Roman Egypt refers to the Roman province of Egypt (Latin: Aegyptus; Greek: Αἴγυπτος Aigyptos [ɛ́ːɡyptos]) that was established in 30 BCE after Octavian (the future emperor Augustus) defeated his rival Mark Antony, deposed Queen Cleopatra VII, and annexed the Ptolemaic Kingdom of Egypt to the Roman Empire. The Roman province encompassed most of modern-day Egypt except for the Sinai Peninsula (which would later be conquered by Trajan). Aegyptus was bordered by the provinces of Creta et Cyrenaica to the West and Iudaea (later Arabia Petraea) to the East.

The province came to serve as a major producer of grain for the empire and had a highly developed urban economy. Aegyptus was by far the wealthiest Eastern Roman province,[1][2] and by far the wealthiest Roman province outside of Italia.[3] In Alexandria, its capital, it possessed the largest port, and the second largest city of the Roman Empire.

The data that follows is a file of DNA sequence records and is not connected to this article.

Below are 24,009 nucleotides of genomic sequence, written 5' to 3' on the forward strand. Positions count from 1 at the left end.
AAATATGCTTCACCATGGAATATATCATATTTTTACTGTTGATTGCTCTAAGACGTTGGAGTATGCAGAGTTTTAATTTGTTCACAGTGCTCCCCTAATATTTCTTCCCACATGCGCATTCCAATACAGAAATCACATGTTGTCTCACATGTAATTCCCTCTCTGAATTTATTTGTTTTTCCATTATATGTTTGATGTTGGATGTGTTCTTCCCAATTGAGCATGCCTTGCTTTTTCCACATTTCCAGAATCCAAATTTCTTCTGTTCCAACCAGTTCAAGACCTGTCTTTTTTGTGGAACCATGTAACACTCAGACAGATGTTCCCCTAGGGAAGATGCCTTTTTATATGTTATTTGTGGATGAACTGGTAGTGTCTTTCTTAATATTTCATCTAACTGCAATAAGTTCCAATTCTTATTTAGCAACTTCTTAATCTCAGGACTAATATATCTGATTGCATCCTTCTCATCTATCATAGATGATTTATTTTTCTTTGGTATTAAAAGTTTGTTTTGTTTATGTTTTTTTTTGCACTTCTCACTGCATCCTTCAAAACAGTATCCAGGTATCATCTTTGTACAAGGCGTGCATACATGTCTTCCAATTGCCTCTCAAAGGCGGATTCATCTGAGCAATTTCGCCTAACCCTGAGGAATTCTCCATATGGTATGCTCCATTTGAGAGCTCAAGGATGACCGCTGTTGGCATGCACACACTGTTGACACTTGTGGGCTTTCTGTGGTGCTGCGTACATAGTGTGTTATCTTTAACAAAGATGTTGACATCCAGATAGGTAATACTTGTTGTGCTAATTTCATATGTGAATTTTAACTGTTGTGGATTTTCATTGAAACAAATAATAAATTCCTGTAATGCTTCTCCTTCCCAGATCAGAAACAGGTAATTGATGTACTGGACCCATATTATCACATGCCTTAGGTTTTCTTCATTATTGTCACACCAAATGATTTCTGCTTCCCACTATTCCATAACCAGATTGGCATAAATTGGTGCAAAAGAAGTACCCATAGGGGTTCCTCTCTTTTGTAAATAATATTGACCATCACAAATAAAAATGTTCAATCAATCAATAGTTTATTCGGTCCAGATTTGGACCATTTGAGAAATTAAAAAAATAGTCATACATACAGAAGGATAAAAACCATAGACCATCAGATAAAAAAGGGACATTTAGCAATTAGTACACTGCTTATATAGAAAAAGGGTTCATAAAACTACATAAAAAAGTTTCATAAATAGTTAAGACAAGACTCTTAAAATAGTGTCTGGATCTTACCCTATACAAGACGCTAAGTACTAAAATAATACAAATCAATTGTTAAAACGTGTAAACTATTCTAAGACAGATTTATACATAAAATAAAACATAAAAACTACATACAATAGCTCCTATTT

1. Publishing, Britannica Educational (2010-04-01) (in en). Ancient Egypt: From Prehistory to the Islamic Conquest. Britannica Educational Publishing. ISBN 9781615302109. 
  2. Wickham, Chris (2009-01-29) (in en). The Inheritance of Rome: A History of Europe from 400 to 1000. Penguin UK. ISBN 9780141908533. 
  3. Maddison, Angus (2007), Contours of the World Economy, 1–2030 AD: Essays in Macro-Economic History, p. 55, table 1.14, Oxford University Press, ISBN 978-0-19-922721-1
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